Refugee families brought together for their first Thanksgiving meal in the U.S.
JACKSONVILLE, Fla -- Refugee families from six different countries are starting a new life in the U.S. and experiencing their first Thanksgiving meal.
"We expect to have a better life, freedom, and better opportunities," said David Rojas, a refugee from Venezeula.
Rojas and his family have been in the U.S. for five days and thanks to the Refugee Resettlement program through Catholic Charities, they get to begin a new life.
"They're political refugees or they've been discriminated or persecuted throughout the world," said Michelle Karolak, Director of the Refugee Resettlement Program of Catholic Charities, as she describes all the families present at Tuesday's Thanksgiving luncheon at the Immaculate Conception Catholic Church.
"Why did you come to this country?" First Coast News' Michelle Quesada asked refugee Caridad Arencivia from Cuba in Spanish.
"We came to this country first of all in search of freedom, in search of a future, to work, to struggle, to move forward, to do everything we couldn't in Cuba," said Arencivia in Spanish.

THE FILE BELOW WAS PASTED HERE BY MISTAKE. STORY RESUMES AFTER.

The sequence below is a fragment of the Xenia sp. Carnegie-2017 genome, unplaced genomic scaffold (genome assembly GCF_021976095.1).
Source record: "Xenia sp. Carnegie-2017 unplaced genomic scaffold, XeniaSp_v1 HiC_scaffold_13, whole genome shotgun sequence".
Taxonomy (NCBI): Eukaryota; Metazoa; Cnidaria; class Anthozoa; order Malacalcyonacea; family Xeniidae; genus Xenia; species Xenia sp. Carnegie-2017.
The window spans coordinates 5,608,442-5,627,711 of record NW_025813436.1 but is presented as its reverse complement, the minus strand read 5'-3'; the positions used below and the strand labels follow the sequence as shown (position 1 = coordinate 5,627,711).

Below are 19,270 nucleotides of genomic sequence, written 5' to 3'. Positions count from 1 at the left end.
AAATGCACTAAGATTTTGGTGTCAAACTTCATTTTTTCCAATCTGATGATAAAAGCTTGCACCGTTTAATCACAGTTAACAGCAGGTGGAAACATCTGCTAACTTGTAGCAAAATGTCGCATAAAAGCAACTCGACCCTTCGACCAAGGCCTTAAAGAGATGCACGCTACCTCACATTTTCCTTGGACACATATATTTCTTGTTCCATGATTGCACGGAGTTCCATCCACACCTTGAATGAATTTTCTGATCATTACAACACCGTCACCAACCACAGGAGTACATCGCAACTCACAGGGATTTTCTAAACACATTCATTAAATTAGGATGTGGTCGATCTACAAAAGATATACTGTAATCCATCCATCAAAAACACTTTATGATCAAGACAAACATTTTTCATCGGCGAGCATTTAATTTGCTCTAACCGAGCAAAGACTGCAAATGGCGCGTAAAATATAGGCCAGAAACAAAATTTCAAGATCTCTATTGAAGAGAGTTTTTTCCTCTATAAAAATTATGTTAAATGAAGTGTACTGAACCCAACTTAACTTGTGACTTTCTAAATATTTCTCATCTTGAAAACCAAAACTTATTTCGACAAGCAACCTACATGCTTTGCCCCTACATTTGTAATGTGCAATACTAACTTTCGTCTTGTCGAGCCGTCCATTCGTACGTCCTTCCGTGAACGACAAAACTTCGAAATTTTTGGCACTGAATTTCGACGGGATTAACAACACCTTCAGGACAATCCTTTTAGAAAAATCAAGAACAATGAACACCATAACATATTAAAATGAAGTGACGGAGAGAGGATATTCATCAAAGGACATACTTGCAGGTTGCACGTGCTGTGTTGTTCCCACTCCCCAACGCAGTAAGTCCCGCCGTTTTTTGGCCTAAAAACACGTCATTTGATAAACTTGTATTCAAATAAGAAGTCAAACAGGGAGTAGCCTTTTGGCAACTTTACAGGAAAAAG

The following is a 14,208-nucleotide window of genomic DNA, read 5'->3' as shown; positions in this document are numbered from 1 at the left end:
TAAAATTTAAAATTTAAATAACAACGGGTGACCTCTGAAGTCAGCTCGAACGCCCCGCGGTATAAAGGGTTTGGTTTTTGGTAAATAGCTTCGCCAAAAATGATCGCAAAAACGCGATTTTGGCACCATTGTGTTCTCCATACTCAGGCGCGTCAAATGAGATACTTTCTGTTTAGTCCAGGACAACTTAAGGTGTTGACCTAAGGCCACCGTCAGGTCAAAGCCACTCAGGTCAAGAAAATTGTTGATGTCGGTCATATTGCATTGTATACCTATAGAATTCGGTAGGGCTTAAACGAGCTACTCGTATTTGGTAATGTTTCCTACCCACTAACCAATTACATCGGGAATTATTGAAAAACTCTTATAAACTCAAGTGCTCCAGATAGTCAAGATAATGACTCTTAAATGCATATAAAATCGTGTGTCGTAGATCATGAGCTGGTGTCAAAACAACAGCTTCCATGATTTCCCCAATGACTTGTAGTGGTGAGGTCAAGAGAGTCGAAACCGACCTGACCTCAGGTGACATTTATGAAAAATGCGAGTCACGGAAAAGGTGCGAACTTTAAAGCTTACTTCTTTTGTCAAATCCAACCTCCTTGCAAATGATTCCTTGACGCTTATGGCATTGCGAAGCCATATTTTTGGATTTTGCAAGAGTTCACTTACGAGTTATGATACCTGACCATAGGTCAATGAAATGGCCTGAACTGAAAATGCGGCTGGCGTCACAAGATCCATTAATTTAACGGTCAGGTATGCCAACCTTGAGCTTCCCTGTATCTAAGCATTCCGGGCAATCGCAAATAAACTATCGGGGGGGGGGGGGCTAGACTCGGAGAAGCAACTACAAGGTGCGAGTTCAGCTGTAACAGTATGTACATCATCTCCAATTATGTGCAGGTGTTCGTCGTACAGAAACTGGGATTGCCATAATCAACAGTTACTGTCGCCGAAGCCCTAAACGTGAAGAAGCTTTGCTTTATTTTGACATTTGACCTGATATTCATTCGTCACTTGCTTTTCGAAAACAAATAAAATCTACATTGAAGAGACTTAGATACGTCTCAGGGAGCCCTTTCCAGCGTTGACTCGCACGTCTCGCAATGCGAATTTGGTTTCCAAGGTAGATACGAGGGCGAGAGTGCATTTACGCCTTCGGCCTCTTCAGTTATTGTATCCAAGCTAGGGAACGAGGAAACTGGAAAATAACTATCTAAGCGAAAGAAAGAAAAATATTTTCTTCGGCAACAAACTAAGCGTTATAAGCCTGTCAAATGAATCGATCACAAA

Her son Junior is a teenager and is now in high school and learning English; he said he feels good being in the U.S.
Catholic Charities legally brings these families into the U.S. and provides housing and help to get them resettled. One refugee who arrived from Cuba two years ago is now a volunteer and said she wants to give back.
"I know how the life is in Cuba and I feel happy when I know somebody can get here because they are going to be alive, they are going to feel alive," said Mareyls Hondares, a volunteer with Catholic Charities who arrived from Cuba two years ago.
And although these families all speak different languages, now they all know how to say "Thank you."
First Coast News